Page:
Fears of another global economic crisis hit house prices in August, according to the latest survey from the Royal Institute of Chartered Surveyors.
Transactions fell back to June 2009 levels as the number of seasonally adjudsted sales per surveyor over the three months to August dipped to an average of 14.
Average stocks on surveyors’ books fell back to 67 from 70 in July.
Asked why they felt sales were flat, 79 per cent of surveyors cited the general economic uncertainty while 70 per cent pointed to the lack of mortgage finance.
Around 40 per cent of respondents said fears of house prices falls were also affecting transaction levels.
New buyer enquiries fell back in August as 3 per cent more chartered surveyors reported a decrease rather than an increase.
And new instructions moved from a net balance of -8 per cent to 0 per cent.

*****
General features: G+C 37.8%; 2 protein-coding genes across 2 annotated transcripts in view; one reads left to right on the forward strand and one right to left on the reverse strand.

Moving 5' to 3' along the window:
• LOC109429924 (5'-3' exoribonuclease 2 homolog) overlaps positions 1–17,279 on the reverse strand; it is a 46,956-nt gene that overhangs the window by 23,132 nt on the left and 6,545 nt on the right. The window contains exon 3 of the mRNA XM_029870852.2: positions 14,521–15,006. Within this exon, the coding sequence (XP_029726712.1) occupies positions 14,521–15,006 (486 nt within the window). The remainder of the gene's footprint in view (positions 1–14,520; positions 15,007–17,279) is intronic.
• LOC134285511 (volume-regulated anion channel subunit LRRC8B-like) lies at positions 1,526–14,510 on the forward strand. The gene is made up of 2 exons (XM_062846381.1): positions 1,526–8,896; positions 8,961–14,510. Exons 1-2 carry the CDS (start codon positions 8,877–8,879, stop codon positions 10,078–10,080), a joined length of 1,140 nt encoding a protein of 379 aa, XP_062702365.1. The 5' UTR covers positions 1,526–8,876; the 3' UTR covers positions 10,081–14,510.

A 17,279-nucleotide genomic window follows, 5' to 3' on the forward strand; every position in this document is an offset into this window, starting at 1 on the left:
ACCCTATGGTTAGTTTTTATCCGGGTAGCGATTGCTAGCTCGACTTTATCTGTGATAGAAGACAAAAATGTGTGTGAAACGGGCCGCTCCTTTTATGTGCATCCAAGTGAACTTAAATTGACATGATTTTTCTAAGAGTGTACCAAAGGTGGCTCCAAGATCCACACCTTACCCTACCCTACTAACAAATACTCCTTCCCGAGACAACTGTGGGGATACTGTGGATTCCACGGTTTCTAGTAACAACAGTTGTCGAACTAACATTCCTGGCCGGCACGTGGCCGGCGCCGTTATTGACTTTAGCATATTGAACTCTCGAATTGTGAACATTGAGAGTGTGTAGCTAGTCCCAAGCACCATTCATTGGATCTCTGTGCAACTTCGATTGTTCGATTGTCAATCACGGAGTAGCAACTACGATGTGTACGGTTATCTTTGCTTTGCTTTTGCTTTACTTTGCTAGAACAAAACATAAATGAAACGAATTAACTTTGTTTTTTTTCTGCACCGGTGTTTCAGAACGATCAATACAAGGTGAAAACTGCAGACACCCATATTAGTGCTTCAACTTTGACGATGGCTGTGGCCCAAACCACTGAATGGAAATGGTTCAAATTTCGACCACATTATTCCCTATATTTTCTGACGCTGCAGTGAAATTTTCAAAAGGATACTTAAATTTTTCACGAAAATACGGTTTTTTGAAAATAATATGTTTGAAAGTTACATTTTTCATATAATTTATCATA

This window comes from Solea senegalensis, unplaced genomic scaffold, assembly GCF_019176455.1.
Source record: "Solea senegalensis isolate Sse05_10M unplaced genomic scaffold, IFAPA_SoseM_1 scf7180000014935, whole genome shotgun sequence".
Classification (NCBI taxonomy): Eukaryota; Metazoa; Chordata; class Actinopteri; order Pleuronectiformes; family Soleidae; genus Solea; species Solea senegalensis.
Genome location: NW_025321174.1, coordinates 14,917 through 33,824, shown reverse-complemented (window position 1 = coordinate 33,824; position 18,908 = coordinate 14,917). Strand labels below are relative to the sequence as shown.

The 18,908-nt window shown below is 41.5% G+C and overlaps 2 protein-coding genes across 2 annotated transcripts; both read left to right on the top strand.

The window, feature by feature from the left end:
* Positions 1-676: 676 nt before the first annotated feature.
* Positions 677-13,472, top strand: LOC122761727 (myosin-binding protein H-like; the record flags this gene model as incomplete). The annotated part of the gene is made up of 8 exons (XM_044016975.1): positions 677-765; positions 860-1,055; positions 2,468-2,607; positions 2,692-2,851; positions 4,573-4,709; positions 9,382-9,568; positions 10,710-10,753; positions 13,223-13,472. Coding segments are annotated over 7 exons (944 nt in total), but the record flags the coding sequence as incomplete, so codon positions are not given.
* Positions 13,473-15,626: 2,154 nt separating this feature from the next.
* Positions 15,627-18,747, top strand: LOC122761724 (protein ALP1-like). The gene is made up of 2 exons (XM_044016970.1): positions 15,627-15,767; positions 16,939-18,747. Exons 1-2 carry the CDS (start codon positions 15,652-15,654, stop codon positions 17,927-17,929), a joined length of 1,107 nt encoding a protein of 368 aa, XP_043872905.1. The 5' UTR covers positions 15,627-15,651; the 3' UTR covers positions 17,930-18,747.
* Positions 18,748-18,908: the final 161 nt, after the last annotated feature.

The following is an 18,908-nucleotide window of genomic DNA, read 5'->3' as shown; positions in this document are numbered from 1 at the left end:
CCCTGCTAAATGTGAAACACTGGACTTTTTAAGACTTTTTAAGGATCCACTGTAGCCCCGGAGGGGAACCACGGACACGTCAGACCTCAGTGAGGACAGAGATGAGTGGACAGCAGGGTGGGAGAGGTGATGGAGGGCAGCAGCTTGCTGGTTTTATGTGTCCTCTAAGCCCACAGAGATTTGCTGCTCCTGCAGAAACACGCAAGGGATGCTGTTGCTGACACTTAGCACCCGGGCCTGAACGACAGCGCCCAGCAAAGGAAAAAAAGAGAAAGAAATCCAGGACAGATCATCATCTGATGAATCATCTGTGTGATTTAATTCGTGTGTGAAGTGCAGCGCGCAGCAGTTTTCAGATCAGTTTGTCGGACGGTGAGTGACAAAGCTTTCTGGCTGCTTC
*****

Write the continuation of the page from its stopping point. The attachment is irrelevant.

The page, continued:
Overall 23 per cent more surveyors reported prices fell rather than rose, down from 22 per cent in July.
Price expectations also fell, as a net balance of 23 per cent anticipated prices to decline rather than rise over the next three months.
But sales expectations remain positive for the coming months as a net positive balance of 17 per cent hopeful of a modest pickup in activity.
RICS housing spokesperson Alan Collett said: “For the time being, our indicators suggest that demand for homes remain broadly steady, albeit at relatively low levels, despite the renewed bout of economic gloom.
“However, the risk is that the worsening economic picture will gradually begin to have a more material impact on sentiment and discourage potential house purchasers even where mortgage finance is available.”